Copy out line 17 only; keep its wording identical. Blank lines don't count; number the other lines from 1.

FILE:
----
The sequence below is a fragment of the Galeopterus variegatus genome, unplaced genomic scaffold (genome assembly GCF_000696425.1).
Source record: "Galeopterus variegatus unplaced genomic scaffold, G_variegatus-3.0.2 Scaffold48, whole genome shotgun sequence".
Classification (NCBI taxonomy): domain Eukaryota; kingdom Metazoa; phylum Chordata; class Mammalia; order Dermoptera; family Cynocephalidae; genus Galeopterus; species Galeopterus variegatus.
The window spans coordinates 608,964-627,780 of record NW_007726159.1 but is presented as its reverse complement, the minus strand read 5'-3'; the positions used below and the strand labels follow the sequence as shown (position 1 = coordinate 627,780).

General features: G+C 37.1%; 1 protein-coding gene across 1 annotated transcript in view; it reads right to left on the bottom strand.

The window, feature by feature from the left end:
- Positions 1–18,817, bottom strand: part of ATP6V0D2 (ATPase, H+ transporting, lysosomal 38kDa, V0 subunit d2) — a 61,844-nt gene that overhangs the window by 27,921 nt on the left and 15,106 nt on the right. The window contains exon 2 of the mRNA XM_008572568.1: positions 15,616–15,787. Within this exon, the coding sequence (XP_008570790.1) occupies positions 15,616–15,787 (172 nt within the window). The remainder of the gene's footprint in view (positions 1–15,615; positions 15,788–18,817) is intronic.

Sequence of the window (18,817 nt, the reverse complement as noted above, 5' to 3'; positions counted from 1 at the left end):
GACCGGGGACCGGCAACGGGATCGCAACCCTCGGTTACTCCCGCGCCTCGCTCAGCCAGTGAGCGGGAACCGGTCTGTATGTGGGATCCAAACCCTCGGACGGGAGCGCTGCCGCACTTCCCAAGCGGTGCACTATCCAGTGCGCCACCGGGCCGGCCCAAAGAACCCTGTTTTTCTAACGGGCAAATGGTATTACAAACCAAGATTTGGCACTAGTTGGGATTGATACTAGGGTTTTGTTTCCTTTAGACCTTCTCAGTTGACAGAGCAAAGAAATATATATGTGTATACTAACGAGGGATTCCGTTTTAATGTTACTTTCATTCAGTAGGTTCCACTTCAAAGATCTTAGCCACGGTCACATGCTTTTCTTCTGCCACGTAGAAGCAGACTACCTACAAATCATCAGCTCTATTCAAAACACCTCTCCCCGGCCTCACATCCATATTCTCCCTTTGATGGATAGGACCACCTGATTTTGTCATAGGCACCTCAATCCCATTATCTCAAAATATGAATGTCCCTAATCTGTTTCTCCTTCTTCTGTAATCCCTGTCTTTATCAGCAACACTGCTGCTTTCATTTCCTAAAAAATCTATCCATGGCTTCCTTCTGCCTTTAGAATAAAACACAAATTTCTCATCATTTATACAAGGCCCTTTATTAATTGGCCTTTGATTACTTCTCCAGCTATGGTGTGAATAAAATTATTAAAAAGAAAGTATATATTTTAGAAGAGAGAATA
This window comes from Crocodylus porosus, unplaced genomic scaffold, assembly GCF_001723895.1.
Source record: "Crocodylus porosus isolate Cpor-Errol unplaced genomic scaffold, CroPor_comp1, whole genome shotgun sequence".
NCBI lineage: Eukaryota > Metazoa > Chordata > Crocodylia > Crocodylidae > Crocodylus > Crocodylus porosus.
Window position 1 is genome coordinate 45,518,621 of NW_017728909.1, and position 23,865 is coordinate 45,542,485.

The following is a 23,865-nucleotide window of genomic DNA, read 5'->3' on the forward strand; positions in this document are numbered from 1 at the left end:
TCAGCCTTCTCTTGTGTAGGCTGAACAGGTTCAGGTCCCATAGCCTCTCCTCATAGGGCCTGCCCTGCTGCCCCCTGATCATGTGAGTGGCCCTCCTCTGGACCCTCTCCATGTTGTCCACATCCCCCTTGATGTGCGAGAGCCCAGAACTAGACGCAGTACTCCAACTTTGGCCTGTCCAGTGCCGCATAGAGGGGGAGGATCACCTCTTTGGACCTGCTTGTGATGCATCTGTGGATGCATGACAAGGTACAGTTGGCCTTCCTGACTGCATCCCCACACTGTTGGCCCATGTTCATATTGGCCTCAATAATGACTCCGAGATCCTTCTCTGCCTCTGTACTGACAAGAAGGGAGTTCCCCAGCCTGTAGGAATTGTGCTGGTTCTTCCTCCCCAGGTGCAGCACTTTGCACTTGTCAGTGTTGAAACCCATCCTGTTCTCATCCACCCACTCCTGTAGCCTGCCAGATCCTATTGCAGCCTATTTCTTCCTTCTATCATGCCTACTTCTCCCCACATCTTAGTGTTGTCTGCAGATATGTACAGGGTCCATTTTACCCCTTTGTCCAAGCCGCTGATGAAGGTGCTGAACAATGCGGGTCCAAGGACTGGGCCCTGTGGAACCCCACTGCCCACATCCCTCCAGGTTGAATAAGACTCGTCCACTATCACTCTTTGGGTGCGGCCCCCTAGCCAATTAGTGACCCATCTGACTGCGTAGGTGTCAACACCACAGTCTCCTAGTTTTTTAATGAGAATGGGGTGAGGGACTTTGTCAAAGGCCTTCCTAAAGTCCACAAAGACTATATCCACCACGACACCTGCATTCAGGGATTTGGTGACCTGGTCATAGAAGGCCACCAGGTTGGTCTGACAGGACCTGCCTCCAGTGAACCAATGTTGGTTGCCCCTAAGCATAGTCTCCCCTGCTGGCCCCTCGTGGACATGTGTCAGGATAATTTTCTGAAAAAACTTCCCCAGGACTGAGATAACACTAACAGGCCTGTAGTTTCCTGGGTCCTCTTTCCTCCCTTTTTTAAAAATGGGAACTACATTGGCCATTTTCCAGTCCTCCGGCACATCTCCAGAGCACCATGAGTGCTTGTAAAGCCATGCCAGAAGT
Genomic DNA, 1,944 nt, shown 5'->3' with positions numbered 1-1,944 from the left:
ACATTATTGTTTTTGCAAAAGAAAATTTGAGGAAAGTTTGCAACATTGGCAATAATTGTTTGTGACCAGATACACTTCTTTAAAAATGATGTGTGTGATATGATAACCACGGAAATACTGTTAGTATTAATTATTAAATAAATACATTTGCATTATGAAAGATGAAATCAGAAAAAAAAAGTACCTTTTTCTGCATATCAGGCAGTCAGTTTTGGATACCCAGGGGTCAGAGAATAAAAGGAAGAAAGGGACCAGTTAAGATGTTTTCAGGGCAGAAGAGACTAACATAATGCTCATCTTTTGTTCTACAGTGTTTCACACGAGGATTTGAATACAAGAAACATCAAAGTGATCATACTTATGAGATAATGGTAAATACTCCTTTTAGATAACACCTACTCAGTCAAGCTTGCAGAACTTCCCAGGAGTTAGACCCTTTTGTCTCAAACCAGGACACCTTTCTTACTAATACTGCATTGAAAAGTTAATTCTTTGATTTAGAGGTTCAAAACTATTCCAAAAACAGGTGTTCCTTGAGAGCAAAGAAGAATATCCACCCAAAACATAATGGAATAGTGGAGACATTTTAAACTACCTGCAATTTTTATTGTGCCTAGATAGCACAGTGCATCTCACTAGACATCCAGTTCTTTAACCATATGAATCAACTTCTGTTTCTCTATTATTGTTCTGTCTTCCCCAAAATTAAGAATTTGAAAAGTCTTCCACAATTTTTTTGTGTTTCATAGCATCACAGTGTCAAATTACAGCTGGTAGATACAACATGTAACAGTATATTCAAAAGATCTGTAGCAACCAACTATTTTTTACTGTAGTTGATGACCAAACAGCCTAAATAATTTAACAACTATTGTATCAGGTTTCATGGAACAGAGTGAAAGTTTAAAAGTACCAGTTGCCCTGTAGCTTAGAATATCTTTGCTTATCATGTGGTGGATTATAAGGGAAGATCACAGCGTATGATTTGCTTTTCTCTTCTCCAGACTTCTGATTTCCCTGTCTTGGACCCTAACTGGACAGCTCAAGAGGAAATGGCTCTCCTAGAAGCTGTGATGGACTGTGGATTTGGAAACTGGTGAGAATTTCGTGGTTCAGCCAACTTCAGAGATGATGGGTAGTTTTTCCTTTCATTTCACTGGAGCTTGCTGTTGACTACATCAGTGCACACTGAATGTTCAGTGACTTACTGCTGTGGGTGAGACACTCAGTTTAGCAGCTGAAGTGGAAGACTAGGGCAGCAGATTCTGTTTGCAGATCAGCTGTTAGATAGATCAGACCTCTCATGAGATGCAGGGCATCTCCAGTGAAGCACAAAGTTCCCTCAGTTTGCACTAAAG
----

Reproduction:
ACATTATTGTTTTTGCAAAAGAAAATTTGAGGAAAGTTTGCAACATTGGCAATAATTGTTTGTGACCAGATACACTTCTTTAAAAATGATGTGTGTGATATGATAACCACGGAAATACTGTTAGTATTAATTATTAAATAAATACATTTGCATTATGAAAGATGAAATCAGAAAAAAAAAGTACCTTTTTCTGCATATCAGGCAGTCAGTTTTGGATACCCAGGGGTCAGAGAATAAAAGGAAGAAAGGGACCAGTTAAGATGTTTTCAGGGCAGAAGAGACTAACATAATGCTCATCTTTTGTTCTACAGTGTTTCACACGAGGATTTGAATACAAGAAACATCAAAGTGATCATACTTATGAGATAATGGTAAATACTCCTTTTAGATAACACCTACTCAGTCAAGCTTGCAGAACTTCCCAGGAGTTAGACCCTTTTGTCTCAAACCAGGACACCTTTCTTACTAATACTGCATTGAAAAGTTAATTCTTTGATTTAGAGGTTCAAAACTATTCCAAAAACAGGTGTTCCTTGAGAGCAAAGAAGAATATCCACCCAAAACATAATGGAATAGTGGAGACATTTTAAACTACCTGCAATTTTTATTGTGCCTAGATAGCACAGTGCATCTCACTAGACATCCAGTTCTTTAACCATATGAATCAACTTCTGTTTCTCTATTATTGTTCTGTCTTCCCCAAAATTAAGAATTTGAAAAGTCTTCCACAATTTTTTTGTGTTTCATAGCATCACAGTGTCAAATTACAGCTGGTAGATACAACATGTAACAGTATATTCAAAAGATCTGTAGCAACCAACTATTTTTTACTGTAGTTGATGACCAAACAGCCTAAATAATTTAACAACTATTGTATCAGGTTTCATGGAACAGAGTGAAAGTTTAAAAGTACCAGTTGCCCTGTAGCTTAGAATATCTTTGCTTATCATGTGGTGGATTATAAGGGAAGATCACAGCGTATGATTTGCTTTTCTCTTCTCCAGACTTCTGATTTCCCTGTCTTGGACCCTAACTGGACAGCTCAAGAGGAAATGGCTCTCCTAGAAGCTGTGATGGACTGTGGATTTGGAAACTGGTGAGAATTTCGTGGTTCAGCCAACTTCAGAGATGATGGGTAGTTTTTCCTTTCATTTCACTGGAGCTTGCTGTTGACTACATCAGTGCACACTGAATGTTCAGTGACTTACTGCTGTGGGTGAGACACTCAGTTTAGCAGCTGAAGTGGAAGACTAGGGCAGCAGATTCTGTTTGCAGATCAGCTGTTAGATAGATCAGACCTCTCATGAGATGCAGGGCATCTCCAGTGAAGCACAAAGTTCCCTCAGTTTGCACTAAAG